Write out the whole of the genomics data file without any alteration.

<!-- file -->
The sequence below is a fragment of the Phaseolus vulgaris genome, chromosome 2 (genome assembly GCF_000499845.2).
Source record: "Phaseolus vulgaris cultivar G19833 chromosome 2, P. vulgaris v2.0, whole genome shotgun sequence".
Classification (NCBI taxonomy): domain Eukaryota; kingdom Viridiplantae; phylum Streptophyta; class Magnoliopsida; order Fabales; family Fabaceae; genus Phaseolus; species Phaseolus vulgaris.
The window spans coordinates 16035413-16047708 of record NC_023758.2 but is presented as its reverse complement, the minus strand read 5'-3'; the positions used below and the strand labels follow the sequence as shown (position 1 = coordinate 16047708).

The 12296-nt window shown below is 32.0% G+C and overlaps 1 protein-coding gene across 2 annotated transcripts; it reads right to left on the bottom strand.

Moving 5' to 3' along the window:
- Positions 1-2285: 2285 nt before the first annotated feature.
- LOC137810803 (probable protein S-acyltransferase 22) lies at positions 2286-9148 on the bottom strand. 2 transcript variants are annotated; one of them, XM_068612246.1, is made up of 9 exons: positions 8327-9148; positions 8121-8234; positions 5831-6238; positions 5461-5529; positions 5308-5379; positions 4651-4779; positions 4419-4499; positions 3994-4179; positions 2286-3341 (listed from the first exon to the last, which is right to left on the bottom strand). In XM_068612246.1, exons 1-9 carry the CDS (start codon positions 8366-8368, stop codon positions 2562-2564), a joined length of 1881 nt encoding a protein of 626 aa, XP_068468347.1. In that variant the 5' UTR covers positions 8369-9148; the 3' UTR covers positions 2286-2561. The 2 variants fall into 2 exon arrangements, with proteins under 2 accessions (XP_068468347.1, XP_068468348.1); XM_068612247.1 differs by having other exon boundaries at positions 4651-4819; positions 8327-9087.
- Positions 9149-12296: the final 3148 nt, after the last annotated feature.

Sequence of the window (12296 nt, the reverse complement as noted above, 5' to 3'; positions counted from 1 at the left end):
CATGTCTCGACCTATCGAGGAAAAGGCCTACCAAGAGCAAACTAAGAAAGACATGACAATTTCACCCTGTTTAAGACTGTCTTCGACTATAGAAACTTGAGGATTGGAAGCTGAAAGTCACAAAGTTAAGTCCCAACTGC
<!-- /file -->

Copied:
The sequence below is a fragment of the Phaseolus vulgaris genome, chromosome 2 (genome assembly GCF_000499845.2).
Source record: "Phaseolus vulgaris cultivar G19833 chromosome 2, P. vulgaris v2.0, whole genome shotgun sequence".
Classification (NCBI taxonomy): domain Eukaryota; kingdom Viridiplantae; phylum Streptophyta; class Magnoliopsida; order Fabales; family Fabaceae; genus Phaseolus; species Phaseolus vulgaris.
The window spans coordinates 16035413-16047708 of record NC_023758.2 but is presented as its reverse complement, the minus strand read 5'-3'; the positions used below and the strand labels follow the sequence as shown (position 1 = coordinate 16047708).

The 12296-nt window shown below is 32.0% G+C and overlaps 1 protein-coding gene across 2 annotated transcripts; it reads right to left on the bottom strand.

Moving 5' to 3' along the window:
- Positions 1-2285: 2285 nt before the first annotated feature.
- LOC137810803 (probable protein S-acyltransferase 22) lies at positions 2286-9148 on the bottom strand. 2 transcript variants are annotated; one of them, XM_068612246.1, is made up of 9 exons: positions 8327-9148; positions 8121-8234; positions 5831-6238; positions 5461-5529; positions 5308-5379; positions 4651-4779; positions 4419-4499; positions 3994-4179; positions 2286-3341 (listed from the first exon to the last, which is right to left on the bottom strand). In XM_068612246.1, exons 1-9 carry the CDS (start codon positions 8366-8368, stop codon positions 2562-2564), a joined length of 1881 nt encoding a protein of 626 aa, XP_068468347.1. In that variant the 5' UTR covers positions 8369-9148; the 3' UTR covers positions 2286-2561. The 2 variants fall into 2 exon arrangements, with proteins under 2 accessions (XP_068468347.1, XP_068468348.1); XM_068612247.1 differs by having other exon boundaries at positions 4651-4819; positions 8327-9087.
- Positions 9149-12296: the final 3148 nt, after the last annotated feature.

Sequence of the window (12296 nt, the reverse complement as noted above, 5' to 3'; positions counted from 1 at the left end):
CATGTCTCGACCTATCGAGGAAAAGGCCTACCAAGAGCAAACTAAGAAAGACATGACAATTTCACCCTGTTTAAGACTGTCTTCGACTATAGAAACTTGAGGATTGGAAGCTGAAAGTCACAAAGTTAAGTCCCAACTGC